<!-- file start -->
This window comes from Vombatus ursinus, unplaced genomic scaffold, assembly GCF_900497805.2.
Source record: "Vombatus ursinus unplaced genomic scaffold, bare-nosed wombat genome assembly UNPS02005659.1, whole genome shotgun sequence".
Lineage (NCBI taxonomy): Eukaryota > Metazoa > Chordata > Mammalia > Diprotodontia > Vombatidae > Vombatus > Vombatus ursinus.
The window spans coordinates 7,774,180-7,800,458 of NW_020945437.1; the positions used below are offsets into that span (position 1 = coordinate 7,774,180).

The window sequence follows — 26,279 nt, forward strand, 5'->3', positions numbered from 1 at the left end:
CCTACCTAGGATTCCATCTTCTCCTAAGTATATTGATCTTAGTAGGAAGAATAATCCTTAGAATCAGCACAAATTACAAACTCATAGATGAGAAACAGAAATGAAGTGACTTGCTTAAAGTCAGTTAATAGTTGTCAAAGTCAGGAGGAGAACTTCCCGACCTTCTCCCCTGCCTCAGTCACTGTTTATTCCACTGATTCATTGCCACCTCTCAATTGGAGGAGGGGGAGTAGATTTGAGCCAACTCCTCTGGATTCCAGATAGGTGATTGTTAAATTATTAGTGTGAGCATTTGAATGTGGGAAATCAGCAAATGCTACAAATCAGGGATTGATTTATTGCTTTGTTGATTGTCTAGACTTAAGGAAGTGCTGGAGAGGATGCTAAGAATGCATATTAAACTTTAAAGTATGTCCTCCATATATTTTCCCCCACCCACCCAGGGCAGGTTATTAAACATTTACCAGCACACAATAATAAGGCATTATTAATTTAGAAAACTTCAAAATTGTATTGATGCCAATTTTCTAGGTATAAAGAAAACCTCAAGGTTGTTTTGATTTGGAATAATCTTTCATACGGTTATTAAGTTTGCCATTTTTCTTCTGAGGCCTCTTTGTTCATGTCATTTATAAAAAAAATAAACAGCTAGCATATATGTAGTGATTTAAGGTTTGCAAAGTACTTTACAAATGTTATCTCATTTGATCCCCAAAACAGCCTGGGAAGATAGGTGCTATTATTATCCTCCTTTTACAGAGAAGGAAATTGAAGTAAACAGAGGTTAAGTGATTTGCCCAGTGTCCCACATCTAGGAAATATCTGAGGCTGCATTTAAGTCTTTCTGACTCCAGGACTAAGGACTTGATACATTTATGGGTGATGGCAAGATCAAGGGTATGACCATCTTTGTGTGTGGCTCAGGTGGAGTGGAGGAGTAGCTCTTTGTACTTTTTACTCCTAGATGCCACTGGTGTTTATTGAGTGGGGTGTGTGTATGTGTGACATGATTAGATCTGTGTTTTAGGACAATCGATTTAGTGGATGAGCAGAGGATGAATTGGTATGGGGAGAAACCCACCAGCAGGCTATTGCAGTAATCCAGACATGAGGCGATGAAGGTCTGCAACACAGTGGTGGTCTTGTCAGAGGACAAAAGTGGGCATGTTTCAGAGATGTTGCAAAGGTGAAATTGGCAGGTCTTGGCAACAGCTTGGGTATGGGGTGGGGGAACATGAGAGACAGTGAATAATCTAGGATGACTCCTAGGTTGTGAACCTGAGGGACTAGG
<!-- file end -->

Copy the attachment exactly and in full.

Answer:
This window comes from Vombatus ursinus, unplaced genomic scaffold, assembly GCF_900497805.2.
Source record: "Vombatus ursinus unplaced genomic scaffold, bare-nosed wombat genome assembly UNPS02005659.1, whole genome shotgun sequence".
Lineage (NCBI taxonomy): Eukaryota > Metazoa > Chordata > Mammalia > Diprotodontia > Vombatidae > Vombatus > Vombatus ursinus.
The window spans coordinates 7,774,180-7,800,458 of NW_020945437.1; the positions used below are offsets into that span (position 1 = coordinate 7,774,180).

The window sequence follows — 26,279 nt, forward strand, 5'->3', positions numbered from 1 at the left end:
CCTACCTAGGATTCCATCTTCTCCTAAGTATATTGATCTTAGTAGGAAGAATAATCCTTAGAATCAGCACAAATTACAAACTCATAGATGAGAAACAGAAATGAAGTGACTTGCTTAAAGTCAGTTAATAGTTGTCAAAGTCAGGAGGAGAACTTCCCGACCTTCTCCCCTGCCTCAGTCACTGTTTATTCCACTGATTCATTGCCACCTCTCAATTGGAGGAGGGGGAGTAGATTTGAGCCAACTCCTCTGGATTCCAGATAGGTGATTGTTAAATTATTAGTGTGAGCATTTGAATGTGGGAAATCAGCAAATGCTACAAATCAGGGATTGATTTATTGCTTTGTTGATTGTCTAGACTTAAGGAAGTGCTGGAGAGGATGCTAAGAATGCATATTAAACTTTAAAGTATGTCCTCCATATATTTTCCCCCACCCACCCAGGGCAGGTTATTAAACATTTACCAGCACACAATAATAAGGCATTATTAATTTAGAAAACTTCAAAATTGTATTGATGCCAATTTTCTAGGTATAAAGAAAACCTCAAGGTTGTTTTGATTTGGAATAATCTTTCATACGGTTATTAAGTTTGCCATTTTTCTTCTGAGGCCTCTTTGTTCATGTCATTTATAAAAAAAATAAACAGCTAGCATATATGTAGTGATTTAAGGTTTGCAAAGTACTTTACAAATGTTATCTCATTTGATCCCCAAAACAGCCTGGGAAGATAGGTGCTATTATTATCCTCCTTTTACAGAGAAGGAAATTGAAGTAAACAGAGGTTAAGTGATTTGCCCAGTGTCCCACATCTAGGAAATATCTGAGGCTGCATTTAAGTCTTTCTGACTCCAGGACTAAGGACTTGATACATTTATGGGTGATGGCAAGATCAAGGGTATGACCATCTTTGTGTGTGGCTCAGGTGGAGTGGAGGAGTAGCTCTTTGTACTTTTTACTCCTAGATGCCACTGGTGTTTATTGAGTGGGGTGTGTGTATGTGTGACATGATTAGATCTGTGTTTTAGGACAATCGATTTAGTGGATGAGCAGAGGATGAATTGGTATGGGGAGAAACCCACCAGCAGGCTATTGCAGTAATCCAGACATGAGGCGATGAAGGTCTGCAACACAGTGGTGGTCTTGTCAGAGGACAAAAGTGGGCATGTTTCAGAGATGTTGCAAAGGTGAAATTGGCAGGTCTTGGCAACAGCTTGGGTATGGGGTGGGGGAACATGAGAGACAGTGAATAATCTAGGATGACTCCTAGGTTGTGAACCTGAGGGACTAGG